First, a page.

In a number of camps and ghettos, Auschwitz among them, the Nazis issued currency to the prisoners that could be exchanged for cigarettes and sometimes for food. In some cases, it was bartered by the inmates and subject to the same fluctuations in value as any other currency. The form and function of this ersatz money varied from place to place, so that it would be completely worthless to anyone who escaped. Santi Elijah Holley writes:
The Lodz ghetto, in occupied Poland, was the first where the Nazis designed, printed, and distributed money to be used exclusively by the occupants. The pfennig notes that circulated among [the ghetto’s] 160,000 residents between 1940 and [its] shuttering in 1944 depicted a seven-branch menorah atop a chain of Stars of David, linked so as to resemble barbed wire.
The Third Reich was soon printing and distributing unique currencies throughout most of the ghettos in its occupied territories. These coins and coupons included the name of the ghetto, a monetary value, and, usually, the Star of David. The Nazi officials who controlled each ghetto were responsible for choosing an artist—often this was an occupant of the ghetto—and approving the final design.
The Theresienstadt getto kronen (ghetto crowns) were designed by an artist, playwright, and ghetto occupant named Peter Kien, originally from the Czech border town of Varnsdorf but educated in Brno and at the Academy of Fine Arts in Prague, as well as the graphic-design school Officina Pragensis. Ordered by Reinhard Heydrich, the high-ranking SS officer Hitler had placed in charge of the ghettos, to include an illustration of Moses and the Ten Commandments in his design, Kien had his original effort rejected; Heydrich felt that Moses was too Aryan in appearance.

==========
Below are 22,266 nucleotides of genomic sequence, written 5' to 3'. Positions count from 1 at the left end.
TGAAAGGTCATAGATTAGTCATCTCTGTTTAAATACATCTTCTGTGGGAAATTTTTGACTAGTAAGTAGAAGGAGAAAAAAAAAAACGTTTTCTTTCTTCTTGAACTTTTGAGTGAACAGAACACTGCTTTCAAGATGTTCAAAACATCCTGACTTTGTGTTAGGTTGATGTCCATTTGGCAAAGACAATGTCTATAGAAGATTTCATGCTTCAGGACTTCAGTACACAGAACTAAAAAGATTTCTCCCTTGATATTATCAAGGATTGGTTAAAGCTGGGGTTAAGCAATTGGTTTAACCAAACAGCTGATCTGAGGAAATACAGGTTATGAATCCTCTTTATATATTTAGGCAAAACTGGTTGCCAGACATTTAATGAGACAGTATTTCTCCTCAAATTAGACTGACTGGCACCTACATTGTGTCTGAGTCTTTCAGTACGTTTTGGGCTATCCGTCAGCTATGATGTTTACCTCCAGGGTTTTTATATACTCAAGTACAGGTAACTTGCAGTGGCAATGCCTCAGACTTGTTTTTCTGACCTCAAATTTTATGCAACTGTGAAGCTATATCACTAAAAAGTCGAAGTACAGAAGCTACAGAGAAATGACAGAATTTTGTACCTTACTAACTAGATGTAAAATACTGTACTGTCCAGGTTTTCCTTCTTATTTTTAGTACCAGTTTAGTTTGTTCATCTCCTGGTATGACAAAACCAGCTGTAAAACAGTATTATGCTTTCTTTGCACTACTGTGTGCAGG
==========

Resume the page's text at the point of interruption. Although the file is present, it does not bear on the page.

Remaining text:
Under Heydrich’s [supervision], Kien redesigned the notes, giving Moses stereotypically exaggerated Semitic features like a hooked nose, curly hair, and excessively long and slender fingers. Heydrich also ordered that Moses’ fingers be positioned on the tablets so as to obscure the phrase “Thou shalt not kill.” The design was approved, and the notes were distributed throughout Theresienstadt.